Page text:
Fianna Fáil seek to resolve rift
Former Fianna Fáil minister Willie O’Dea has moved to head off any rift within the party following the resignation yesterday of Éamon Ó Cuív as deputy leader over the EU fiscal compact referendum.
Speaking this morning, Mr O'Dea said he “greatly regretted” his colleague's resignation but was confident the Galway West TD would return to the party's front bench.
Mr O’Dea said comments made by Mr Ó Cuív at last night’s Fianna Fáil parliamentary party meeting led him to believe he would return to the fold. “He said he had no intention of joining any other political party, that he wasn’t contesting the vice-presidency because he felt it would turn into a referendum on the party’s position on Europe," Mr O’Dea told RTÉ’s Morning Ireland.
The Limerick TD added that other party members, including him, had previously lost the whip but subsequently returned to serve at a senior level both in Fianna Fáil and in government. “They are the technical rules of the party but that doesn’t mean that Eamon Ó Cuív doesn’t have a big future to play in Fianna Fáil."
Earlier today, Mr Ó Cuív said the referendum was an "historic opportunity" to seek concessions from Europe.
He told TV3's Ireland AM his intention to vote against the referendum is based on his concerns about the fiscal treaty, about EU structures and his belief that the banking debt should be renegotiated.
"If you look at Lisbon, if you look at all the treaties...the basis of Europe has always been that the commission proposes policy and then heads of state dispose of it," he said. "What we have seen in the last year - is two of the leaders of Europe - that is Angela Merkel and Sarkozy - pre-empting the European council and proposing the policy and literally usurping the role of the commission. A Europe that operates on that basis will self-destruct.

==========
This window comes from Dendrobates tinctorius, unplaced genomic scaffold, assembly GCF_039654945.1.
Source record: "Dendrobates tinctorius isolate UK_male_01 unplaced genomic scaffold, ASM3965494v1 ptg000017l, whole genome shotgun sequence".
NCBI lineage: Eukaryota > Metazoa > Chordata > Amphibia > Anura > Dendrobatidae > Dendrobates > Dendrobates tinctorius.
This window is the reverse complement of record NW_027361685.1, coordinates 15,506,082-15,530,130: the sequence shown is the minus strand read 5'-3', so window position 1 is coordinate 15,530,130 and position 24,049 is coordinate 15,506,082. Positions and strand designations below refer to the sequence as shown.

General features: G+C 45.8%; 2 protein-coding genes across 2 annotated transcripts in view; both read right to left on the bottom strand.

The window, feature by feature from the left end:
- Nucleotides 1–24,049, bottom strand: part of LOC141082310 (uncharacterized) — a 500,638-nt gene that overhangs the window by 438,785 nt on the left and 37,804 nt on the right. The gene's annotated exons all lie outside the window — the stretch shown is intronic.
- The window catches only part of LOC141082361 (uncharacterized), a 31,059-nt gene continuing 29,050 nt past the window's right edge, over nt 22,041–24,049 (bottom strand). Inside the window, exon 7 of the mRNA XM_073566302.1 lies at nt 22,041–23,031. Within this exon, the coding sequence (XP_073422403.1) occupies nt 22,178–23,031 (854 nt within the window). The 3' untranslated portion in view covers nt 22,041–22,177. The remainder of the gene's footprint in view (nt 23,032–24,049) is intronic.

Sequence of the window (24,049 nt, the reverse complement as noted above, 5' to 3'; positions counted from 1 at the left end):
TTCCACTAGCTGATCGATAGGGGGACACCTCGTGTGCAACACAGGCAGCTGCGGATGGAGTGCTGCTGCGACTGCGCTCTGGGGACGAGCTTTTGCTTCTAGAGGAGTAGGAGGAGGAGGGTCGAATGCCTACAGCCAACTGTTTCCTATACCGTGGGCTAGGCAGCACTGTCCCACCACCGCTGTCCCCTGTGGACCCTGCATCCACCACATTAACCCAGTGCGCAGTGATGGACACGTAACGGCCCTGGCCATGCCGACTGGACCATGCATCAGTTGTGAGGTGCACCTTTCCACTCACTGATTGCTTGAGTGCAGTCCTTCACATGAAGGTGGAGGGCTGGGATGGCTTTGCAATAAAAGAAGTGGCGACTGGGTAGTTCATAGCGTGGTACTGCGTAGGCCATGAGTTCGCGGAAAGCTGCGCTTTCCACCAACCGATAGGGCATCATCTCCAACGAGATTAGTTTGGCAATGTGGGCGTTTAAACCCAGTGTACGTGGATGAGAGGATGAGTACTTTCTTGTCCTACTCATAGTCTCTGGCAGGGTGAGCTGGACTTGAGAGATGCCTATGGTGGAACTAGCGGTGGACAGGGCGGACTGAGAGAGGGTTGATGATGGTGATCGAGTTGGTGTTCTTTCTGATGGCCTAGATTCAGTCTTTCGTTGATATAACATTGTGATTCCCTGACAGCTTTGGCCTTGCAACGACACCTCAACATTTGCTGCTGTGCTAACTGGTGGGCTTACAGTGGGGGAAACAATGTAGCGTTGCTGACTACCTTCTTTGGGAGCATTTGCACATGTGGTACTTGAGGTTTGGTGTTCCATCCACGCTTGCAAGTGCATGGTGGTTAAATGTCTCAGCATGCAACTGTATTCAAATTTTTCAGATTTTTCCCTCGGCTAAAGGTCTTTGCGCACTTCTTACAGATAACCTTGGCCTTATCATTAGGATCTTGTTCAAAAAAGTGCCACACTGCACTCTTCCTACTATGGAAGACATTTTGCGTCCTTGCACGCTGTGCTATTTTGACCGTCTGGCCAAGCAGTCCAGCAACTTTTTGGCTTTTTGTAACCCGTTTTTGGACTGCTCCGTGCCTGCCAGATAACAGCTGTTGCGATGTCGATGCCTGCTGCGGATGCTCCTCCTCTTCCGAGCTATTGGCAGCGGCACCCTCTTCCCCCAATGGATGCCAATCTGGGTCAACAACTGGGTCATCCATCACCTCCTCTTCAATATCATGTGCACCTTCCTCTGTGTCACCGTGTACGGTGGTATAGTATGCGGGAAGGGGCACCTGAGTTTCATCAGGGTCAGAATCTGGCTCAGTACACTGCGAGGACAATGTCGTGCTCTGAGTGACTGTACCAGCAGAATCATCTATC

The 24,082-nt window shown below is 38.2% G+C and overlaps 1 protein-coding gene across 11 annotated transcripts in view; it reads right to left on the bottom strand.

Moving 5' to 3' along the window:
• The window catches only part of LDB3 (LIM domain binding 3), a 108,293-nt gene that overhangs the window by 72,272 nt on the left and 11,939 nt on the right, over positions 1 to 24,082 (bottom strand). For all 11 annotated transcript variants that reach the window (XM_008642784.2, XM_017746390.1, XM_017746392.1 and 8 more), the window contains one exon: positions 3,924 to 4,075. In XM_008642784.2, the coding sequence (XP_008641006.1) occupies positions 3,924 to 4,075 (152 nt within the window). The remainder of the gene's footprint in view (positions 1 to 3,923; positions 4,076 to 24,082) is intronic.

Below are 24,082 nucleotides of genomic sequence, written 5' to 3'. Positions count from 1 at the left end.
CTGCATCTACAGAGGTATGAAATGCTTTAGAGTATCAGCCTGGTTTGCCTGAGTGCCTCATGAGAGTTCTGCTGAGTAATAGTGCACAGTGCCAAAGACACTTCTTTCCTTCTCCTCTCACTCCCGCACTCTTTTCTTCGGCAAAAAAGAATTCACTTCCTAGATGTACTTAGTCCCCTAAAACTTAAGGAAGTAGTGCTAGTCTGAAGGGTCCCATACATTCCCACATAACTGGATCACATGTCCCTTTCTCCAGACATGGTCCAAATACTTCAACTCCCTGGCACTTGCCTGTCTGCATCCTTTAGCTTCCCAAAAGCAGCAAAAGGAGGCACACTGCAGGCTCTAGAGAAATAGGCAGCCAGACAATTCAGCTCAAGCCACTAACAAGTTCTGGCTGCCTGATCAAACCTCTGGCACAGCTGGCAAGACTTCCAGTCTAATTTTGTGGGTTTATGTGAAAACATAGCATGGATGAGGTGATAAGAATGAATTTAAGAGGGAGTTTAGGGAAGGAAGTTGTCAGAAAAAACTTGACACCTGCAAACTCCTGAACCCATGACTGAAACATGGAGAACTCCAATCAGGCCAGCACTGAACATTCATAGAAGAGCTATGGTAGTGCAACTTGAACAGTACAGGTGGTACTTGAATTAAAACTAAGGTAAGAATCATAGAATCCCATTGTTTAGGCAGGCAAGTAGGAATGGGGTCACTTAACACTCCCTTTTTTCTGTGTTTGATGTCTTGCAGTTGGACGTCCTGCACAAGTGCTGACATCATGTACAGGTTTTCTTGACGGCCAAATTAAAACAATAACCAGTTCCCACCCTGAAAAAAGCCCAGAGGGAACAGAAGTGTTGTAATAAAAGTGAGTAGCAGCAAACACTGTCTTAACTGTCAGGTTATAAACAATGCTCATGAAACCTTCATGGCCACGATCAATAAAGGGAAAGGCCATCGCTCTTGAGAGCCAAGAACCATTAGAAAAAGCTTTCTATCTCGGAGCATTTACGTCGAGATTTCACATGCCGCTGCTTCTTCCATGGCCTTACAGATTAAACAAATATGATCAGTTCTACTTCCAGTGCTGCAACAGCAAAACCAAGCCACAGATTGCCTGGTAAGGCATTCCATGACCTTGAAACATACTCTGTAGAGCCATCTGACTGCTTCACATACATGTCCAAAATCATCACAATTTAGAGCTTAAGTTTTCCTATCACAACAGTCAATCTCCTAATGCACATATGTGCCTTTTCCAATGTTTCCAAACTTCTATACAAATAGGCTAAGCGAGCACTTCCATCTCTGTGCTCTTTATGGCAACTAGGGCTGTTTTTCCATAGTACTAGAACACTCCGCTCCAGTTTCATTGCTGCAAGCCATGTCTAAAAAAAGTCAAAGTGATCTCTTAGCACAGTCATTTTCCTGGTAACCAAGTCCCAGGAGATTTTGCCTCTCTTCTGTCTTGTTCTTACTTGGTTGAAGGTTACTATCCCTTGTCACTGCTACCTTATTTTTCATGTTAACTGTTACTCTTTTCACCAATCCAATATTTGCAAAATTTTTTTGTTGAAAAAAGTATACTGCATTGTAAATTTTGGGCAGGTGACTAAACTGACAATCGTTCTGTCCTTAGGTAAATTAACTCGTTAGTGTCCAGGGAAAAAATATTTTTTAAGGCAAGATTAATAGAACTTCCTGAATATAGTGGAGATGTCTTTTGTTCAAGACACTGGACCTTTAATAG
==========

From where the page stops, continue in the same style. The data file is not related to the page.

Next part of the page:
"Unless we get a much better deal from Europe, unless the fundamental issues about the structures of Europe that have led us to the place we are in then I will vote No," he said
Speaking later on RTÉ's Today with Pat Kenny show, Mr Ó Cuív added his decision to quit his role ahead of the party's ardfheis was an "unhappy confluence of events" and that he had been very happy in his role as deputy leader.
"I have to follow my own conscience. I'm not one of these people that is always going out on my own. I've been a consistent, hard-working member of Fianna Fáil for many, many years," he said. "But there comes a point when you believe that a decision is so fundamentally wrong that even if you are the last man standing you stand by what you believe."
Mr Ó Cuív’s public opposition to the treaty as it is constituted threatened to overshadow the party’s ardfheis this weekend, its first in three years and one perceived as crucial in its efforts to rebuild following the electoral drubbing of last year. It also posed the first major challenge to Micheál Martin since he became party leader in January last year.
Mr O’Dea said he understood Mr Ó Cuív’s concerns but said he did not think opposition to the fiscal compact would give Ireland any bargaining power in Europe. “I certainly do sympathise with all of what he said. I feel that we are being asked to carry an unduly burdensome load of debt by Europe for reasons that are not entirely of our making, " he said, adding that his only point of difference with Mr Ó Cuív was that he did not believe Ireland’s case would be advanced through opposition to the fiscal compact.
Meanwhile, Senator Tom Sheahan today compared Mr O'Cuiv's move to party ranks to the shooting of Michael Collins in 1922.
“Deputy (Michéal) Martin isn’t the first Cork man to be shot in the back by a de Valera,” the Fine Gael senator said in the Seanad. Mr Ó Cuív is the grandson of Ireland’s first taoiseach and Fianna Fáil founder Eamonn de Valera.
The senator was forced to withdraw his comment, which one member described as outrageous. “That was 90 years ago,” another member shouted.
Mr Sheahan finally agreed to withdraw the statement, which he admitted had caused offence.
Additional reporting: PA